Yes, would definitely as I am encouraging others to get involved, get educated, participate and share in the movement of better health – better life.

Changes in NIH Funding for Early- and Mid-Career Investigators

On June 8, 2017, the NIH Director released a statement titled “Launching the Next Generation Researchers Initiative to Strengthen the Biomedical Research Enterprise” describing the commitments NIH is making to encourage early- and mid-career investigators in the biomedical research enterprise. The following excerpt discussing the new initiative comes from an NIH Open Mike blog article published on June 16, 2017,  by Mike Lauer.


As described in a June 8 NIH Director’s statement, and in recognition of the call for such action in the 21st Century Cures Act, we are naming this effort the Next Generation Researchers Initiative. We will take a multi-pronged approach to increase the number of NIH-funded early-stage and mid-career investigators and stabilize the career trajectory of scientists. We describe these approaches on a new web page that we will continue to update. Our activities address both research workforce stability, and evaluation of our investments in research. In brief, NIH will:

  • commit substantial funds from NIH’s base budget, beginning this year with about $210 million, and ramping to approximately $1.1 billion per year after five years (pending availability of funds) to support additional meritorious early-stage investigators and mid-career investigators
  • create a central inventory and track the impact of NIH institute and center funding decisions for early- and mid-career investigators with fundable scores to ensure this new strategy is effectively implemented in all areas of research
  • place greater emphasis on current NIH funding mechanisms aimed at early- and mid-career investigators
  • aim to fund most early-career investigators with R01 equivalent applications that score in the top 25th percentile
  • encourage multiple approaches to develop and test metrics that can be used to evaluate the effectiveness of our research portfolio, and assess the impact of NIH grant support on scientific progress, to ensure the best return on investment

Applicants do not need to do anything special to be eligible for this funding consideration. Beginning this fiscal year, the NIH institute or center (IC) who would fund the grant will give your application special consideration for support if you are:

  • an early-stage investigator (within 10 years of completing your terminal research degree or medical residency and have not previously received a substantial independent NIH research award) and receive a score in the top 25th percentile (or an impact score of 35 if the application is not percentiled)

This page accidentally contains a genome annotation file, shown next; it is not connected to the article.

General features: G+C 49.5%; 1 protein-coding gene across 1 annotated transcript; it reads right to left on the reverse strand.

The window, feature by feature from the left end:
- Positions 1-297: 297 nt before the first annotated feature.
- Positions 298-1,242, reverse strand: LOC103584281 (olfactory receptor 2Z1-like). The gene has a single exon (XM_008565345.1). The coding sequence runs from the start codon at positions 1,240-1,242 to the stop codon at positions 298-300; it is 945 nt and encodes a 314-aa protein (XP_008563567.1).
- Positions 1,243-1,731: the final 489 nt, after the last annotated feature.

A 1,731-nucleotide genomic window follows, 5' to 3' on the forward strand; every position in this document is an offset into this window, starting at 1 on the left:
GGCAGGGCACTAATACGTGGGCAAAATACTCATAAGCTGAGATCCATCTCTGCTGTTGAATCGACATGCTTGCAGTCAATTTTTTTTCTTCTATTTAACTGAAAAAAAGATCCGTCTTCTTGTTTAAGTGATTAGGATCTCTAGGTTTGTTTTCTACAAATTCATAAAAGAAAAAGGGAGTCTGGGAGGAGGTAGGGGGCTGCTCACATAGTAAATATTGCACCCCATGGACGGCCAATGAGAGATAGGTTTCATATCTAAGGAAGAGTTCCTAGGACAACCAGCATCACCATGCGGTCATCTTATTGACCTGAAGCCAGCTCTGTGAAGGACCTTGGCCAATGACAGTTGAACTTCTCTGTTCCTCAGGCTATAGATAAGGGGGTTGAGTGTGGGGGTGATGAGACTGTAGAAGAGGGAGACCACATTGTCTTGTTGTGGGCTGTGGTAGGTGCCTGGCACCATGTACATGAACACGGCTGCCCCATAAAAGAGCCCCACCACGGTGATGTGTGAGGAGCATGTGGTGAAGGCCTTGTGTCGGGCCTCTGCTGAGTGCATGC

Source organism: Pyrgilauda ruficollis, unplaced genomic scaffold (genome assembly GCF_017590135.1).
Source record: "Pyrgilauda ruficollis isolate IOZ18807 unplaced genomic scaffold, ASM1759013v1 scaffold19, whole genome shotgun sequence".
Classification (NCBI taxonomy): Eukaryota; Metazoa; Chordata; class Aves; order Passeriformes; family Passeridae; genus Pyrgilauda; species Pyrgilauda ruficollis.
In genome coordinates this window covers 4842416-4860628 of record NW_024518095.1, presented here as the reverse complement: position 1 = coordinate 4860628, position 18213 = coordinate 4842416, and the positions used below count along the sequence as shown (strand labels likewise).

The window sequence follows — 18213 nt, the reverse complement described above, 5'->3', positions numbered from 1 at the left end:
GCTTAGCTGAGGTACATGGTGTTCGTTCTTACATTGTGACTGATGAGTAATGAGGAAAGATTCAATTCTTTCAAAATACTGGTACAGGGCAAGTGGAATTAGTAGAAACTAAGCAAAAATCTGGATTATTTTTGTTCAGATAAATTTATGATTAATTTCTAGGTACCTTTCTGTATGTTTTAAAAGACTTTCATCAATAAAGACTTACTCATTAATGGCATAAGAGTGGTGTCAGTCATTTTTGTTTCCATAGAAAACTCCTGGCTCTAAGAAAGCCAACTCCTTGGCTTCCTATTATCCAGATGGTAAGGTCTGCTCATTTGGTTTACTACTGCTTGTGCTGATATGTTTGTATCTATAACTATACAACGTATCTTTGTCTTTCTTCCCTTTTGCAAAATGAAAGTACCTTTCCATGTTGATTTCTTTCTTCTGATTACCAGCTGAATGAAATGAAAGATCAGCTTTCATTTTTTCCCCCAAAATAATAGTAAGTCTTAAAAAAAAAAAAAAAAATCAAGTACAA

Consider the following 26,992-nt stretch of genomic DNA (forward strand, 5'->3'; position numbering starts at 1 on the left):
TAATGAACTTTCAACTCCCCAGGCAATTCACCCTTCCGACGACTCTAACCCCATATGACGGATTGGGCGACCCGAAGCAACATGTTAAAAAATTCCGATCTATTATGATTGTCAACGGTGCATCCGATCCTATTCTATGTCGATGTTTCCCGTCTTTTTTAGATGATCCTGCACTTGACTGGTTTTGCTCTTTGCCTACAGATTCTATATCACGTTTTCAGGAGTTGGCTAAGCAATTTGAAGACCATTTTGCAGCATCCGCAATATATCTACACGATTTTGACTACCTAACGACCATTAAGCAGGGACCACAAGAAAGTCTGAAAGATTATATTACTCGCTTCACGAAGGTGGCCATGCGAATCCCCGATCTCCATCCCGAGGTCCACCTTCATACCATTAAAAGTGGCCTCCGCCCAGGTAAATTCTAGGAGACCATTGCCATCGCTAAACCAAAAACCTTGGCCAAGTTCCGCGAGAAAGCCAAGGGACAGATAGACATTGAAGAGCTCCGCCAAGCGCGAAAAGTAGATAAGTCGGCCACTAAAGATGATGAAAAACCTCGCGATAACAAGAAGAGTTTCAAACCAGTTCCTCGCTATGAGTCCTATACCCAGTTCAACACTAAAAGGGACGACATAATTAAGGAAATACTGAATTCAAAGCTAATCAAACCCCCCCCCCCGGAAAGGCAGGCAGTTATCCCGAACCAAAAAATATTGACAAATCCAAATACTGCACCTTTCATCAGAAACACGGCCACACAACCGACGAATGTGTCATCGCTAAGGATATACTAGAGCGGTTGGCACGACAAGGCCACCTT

• a mid-career investigator (within 10 years of receiving your first NIH R01 equivalent award) who scores in the 25th percentile, and either:
    • are at risk of losing all support, or,
    • are a particularly promising investigator currently supported by a single ongoing award (i.e, NIH will prioritize funding an additional concurrent research project grant award)


To learn more:

See the full article on the Open Mike blog.
Read the NIH Director’s statement.
Visit the  Next Generation Researchers Initiative web page.

Useful Resource: Coping with Emotional Issues related to Diabetes

The National Diabetes Education Program from the Centers for Disease Control and Prevention provides a series of educational resources for those living with diabetes. The portal Coping with Emotional Issues provides resources to help individuals cope with the emotional struggles that can accompany the disease. The resources include:

Visit the Coping with Emotional Issues Portal to learn more.

USA Health Partners with Feeding the Gulf Coast to Address Food Insecurities in Clinical Setting

The following article first appeared in the Med School Watercooler: The blog of the University of South Alabama College of Medicine on June 29, 2017.

USA Health recently partnered with Feeding the Gulf Coast to implement “Boxing Out Hunger,” an innovative program designed to improve health by addressing food insecurities in the clinical setting at Stanton Road Clinic.

“Being a board member for Feeding the Gulf Coast, I feel very strongly about what they do to help the community and, of course, I am very passionate about the work that USA Health does,” said Dr. Julee Waldrop, representing both the University of South Alabama and Feeding the Gulf Coast at a recent kick-off event. “The ‘Boxing Out Hunger’ program is truly a great partnership, and it is my hope that Feeding the Gulf Coast will be integrated into the entire health system.”